If the voters continue to ignore the problem, claim that the problem is something else, it will get worse.

The primary reason we as a people refuse to recognize the true problem is we have become a nation that idolizes an ideology called capitalism.

Let’s all bow our heads and pray for the swift recovery of our God. Let’s hope that God recovers enough to grant us that new car loan before the end of the year sales.

Posted by: jlw at October 31, 2008 1:00 PM
Comment #268976

Thanks to oldguy for doing the research. “Exxon made $9.32 billion in the first quarter and paid a total of $29.3 billion in taxes.”

http://seekingalpha.com/article/75132-exxon-s-record-9-32-billion-q1-income-taxes-update

Posted by: Jim M at October 31, 2008 1:35 PM
Comment #269020

Oldguy and Jim M -

Gotta be careful with your stats. For one thing, your numbers seem to indicate Exxon had a $20B LOSS for the first quarter. I think we all know that’s not the case. Try to be more careful next time, please.

And when it comes to Fannie and Freddie CAUSING the meltdown, NO, that is NOT the case.

Here is some interesting data:

“Between 2004 and 2006, when subprime lending was exploding, Fannie and Freddie went from holding a high of 48 percent of the subprime loans that were sold into the secondary market to holding about 24 percent”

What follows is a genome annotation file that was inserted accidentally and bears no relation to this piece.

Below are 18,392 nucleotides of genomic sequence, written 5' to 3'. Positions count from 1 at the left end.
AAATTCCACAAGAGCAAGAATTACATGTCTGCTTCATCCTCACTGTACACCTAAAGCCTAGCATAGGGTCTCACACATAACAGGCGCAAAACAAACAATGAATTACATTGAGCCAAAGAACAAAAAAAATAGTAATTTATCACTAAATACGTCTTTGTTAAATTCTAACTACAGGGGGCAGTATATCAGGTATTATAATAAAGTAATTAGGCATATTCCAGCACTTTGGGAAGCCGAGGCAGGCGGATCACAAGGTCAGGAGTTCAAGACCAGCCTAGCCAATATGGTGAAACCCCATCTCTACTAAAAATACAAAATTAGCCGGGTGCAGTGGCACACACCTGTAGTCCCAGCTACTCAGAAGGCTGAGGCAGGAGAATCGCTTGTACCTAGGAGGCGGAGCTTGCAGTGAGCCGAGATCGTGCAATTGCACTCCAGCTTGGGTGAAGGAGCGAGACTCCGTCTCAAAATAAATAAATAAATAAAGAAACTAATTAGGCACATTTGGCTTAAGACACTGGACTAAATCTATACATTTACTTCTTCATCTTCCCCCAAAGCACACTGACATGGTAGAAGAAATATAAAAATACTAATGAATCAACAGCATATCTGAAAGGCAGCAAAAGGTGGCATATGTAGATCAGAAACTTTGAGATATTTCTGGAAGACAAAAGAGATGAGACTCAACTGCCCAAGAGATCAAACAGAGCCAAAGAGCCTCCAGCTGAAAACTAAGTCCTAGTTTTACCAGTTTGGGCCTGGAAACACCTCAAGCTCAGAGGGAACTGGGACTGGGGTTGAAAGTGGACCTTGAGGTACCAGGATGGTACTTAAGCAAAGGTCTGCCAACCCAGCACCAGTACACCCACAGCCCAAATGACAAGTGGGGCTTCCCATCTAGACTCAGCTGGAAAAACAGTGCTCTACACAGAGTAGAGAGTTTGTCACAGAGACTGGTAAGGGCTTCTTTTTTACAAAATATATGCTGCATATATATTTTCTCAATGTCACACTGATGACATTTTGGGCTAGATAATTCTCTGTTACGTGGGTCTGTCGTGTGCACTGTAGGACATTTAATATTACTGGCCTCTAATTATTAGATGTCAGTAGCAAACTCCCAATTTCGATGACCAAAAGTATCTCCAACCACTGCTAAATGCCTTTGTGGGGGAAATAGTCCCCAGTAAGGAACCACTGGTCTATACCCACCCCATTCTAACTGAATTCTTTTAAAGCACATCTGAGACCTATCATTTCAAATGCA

Not only that, but according to Federal Reserve Board data:

* More than 84 percent of the subprime mortgages in 2006 were issued by private lending institutions.
* Private firms made nearly 83 percent of the subprime loans to low- and moderate-income borrowers that year.
* Only one of the top 25 subprime lenders in 2006 was directly subject to the housing law (the Community Reinvestment Act (CRA)) that’s being lambasted by conservative critics.

The CRA was weakened initially under Clinton (the bill was sponsored by McCain economic adviser Phil Gramm), and weakened further in ‘05.

No, Fannie and Freddie are NOT to blame - how could they be when they controlled so little of the market? Fannie and Freddie are NOT blameless…but the majority of the blame rests with the reckless deregulation of the industry…and part of the blame rests with Bill Clinton who agreed with the economic theory put forward by Phil Gramm and Alan Greenspan.